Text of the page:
In the time of prosperity, fill our hearts with thankfulness, and in the day of trouble, suffer not our trust in thee to fail; all which we ask through Jesus Christ our Lord. Amen.

Some Events in the Diocese of Texas

In the Diocese of Texas we will remember the events and the people who cared. St. Martin's Episcopal Church in Houston will hold a "Service of Prayer and Remembrance" at 6 p.m. on Sept. 11. St. Andrew's Church in Pearland plans to honor and bless first responders in remembrance of all those who lost their lives and their bereaved families.

In Austin, St. David's Episcopal Church has invited the entire community to join them for an "Evensong for Peace" at 5 p.m. on Sept. 11. The service of prayer and remembrance will include prayers "and deeply moving choral and organ anthems—all of which speak to the community's deepest desires for peace and reconciliation among all peoples," according to a diocesan news article.

"It is our desire to call our community together to remember our losses and the individual and corporate pain of the events of Sept. 11, 2001," said the Rev. David Boyd, rector of St. David's. "As people of faith, we seek to hold up hope and pray for peace among all people."

The Diocese of Texas has partnered with Compassionate Houston on a "Compassionate Weekend of Service." Organizations throughout Greater Houston will be hosting activities with a compassionate focus.

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  • "Christianity is not a theory or speculation, but a life; not a philosophy of life, but a life and a living process." Samuel Taylor Coleridge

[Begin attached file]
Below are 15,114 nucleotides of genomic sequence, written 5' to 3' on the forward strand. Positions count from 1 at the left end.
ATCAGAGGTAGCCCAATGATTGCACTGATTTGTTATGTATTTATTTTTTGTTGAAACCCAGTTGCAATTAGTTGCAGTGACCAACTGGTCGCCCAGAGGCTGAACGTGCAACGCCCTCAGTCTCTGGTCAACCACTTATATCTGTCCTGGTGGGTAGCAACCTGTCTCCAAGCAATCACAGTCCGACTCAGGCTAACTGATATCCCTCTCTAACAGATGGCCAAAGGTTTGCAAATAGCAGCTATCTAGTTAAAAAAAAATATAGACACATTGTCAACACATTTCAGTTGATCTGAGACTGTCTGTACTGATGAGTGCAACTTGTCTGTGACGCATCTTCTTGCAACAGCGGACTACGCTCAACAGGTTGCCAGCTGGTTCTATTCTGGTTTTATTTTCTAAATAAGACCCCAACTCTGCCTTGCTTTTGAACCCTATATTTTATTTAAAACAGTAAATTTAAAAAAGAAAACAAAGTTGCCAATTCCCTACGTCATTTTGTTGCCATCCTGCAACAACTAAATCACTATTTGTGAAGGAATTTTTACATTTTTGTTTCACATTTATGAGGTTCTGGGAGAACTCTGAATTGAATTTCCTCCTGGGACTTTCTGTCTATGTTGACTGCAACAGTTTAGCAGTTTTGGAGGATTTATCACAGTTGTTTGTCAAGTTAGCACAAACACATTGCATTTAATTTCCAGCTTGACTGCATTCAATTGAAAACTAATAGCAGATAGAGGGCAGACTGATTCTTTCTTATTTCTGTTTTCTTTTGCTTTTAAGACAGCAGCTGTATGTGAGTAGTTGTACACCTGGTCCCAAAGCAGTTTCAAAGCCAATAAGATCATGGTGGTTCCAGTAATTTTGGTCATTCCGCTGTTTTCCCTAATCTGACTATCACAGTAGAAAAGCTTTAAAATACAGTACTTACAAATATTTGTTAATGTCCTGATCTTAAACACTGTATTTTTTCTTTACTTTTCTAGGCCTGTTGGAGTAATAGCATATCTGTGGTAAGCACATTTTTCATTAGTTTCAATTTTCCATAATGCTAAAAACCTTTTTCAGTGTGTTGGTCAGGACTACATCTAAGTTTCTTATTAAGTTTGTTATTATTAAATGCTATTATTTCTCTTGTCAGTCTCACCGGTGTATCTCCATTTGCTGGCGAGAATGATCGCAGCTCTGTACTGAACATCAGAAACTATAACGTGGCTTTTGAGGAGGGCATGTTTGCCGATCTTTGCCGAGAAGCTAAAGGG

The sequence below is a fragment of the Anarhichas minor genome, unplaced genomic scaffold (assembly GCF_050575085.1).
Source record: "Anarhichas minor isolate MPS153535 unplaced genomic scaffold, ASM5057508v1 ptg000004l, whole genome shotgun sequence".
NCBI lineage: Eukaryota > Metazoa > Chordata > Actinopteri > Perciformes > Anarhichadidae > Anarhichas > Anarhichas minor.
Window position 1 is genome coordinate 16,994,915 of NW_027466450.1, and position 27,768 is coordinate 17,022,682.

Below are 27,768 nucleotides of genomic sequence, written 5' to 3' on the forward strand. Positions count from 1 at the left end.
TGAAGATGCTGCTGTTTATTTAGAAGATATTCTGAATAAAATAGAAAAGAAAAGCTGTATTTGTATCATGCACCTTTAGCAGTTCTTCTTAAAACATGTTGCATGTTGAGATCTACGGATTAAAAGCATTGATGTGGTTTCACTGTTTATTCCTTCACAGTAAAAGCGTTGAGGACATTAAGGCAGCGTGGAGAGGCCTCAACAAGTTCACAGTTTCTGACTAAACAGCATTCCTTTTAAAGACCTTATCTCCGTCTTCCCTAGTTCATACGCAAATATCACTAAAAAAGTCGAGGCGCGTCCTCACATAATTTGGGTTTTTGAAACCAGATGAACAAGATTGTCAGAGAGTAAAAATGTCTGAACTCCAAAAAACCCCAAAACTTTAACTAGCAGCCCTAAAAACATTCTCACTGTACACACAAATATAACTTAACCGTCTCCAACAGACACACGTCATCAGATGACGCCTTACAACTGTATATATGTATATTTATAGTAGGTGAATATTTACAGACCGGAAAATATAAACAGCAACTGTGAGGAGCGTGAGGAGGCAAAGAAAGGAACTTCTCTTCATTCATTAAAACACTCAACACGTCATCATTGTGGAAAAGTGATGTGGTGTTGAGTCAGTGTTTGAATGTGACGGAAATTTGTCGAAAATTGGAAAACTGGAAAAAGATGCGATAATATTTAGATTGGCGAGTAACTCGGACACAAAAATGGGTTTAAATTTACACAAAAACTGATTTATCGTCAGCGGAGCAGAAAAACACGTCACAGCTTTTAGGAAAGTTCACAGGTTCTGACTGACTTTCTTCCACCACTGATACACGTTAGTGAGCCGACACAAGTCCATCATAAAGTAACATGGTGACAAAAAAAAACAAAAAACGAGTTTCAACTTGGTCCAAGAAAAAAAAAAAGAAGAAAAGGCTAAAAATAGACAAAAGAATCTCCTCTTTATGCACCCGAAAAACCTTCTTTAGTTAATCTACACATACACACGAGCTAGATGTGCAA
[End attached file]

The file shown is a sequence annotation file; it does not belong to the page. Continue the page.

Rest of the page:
• "Most people are willing to take the Sermon on the Mount as a flag to sail under, but few will use it as a rudder by which to steer." Oliver Wendell Holmes
  • "Perfection, in a Christian sense, means becoming mature enough to give ourselves to others." Kathleen Norris
  • "Do all the good you can, by all the means you can, in all the ways you can, in all the places you can, at all the times you can, to all the people you can, as long as ever you can." John Wesley
  • "The Christian ideal has not been tried and found wanting; it has been found difficult and left untried." G. K. Chesterton
  • "One of our great allies at present is the Church itself. Do not misunderstand me. I do not mean the Church as we see her spread out through all time and space and rooted in eternity, terrible as an army with banners. That, I confess, is a spectacle which makes our boldest tempters uneasy. But fortunately it is quite invisible to these humans." C. S. Lewis
  • "When we say, 'I love Jesus, but I hate the Church,' we end up losing not only the Church but Jesus too. The challenge is to forgive the Church. This challenge is especially great because the church seldom asks us for forgiveness." Henri Nouwen, Bread for the Journey
  • "Christians are hard to tolerate; I don't know how Jesus does it." Bono
  • "It's too easy to get caught in our little church subcultures, and the result is that the only younger people we might know are Christians who are already inside the church." Dan Kimball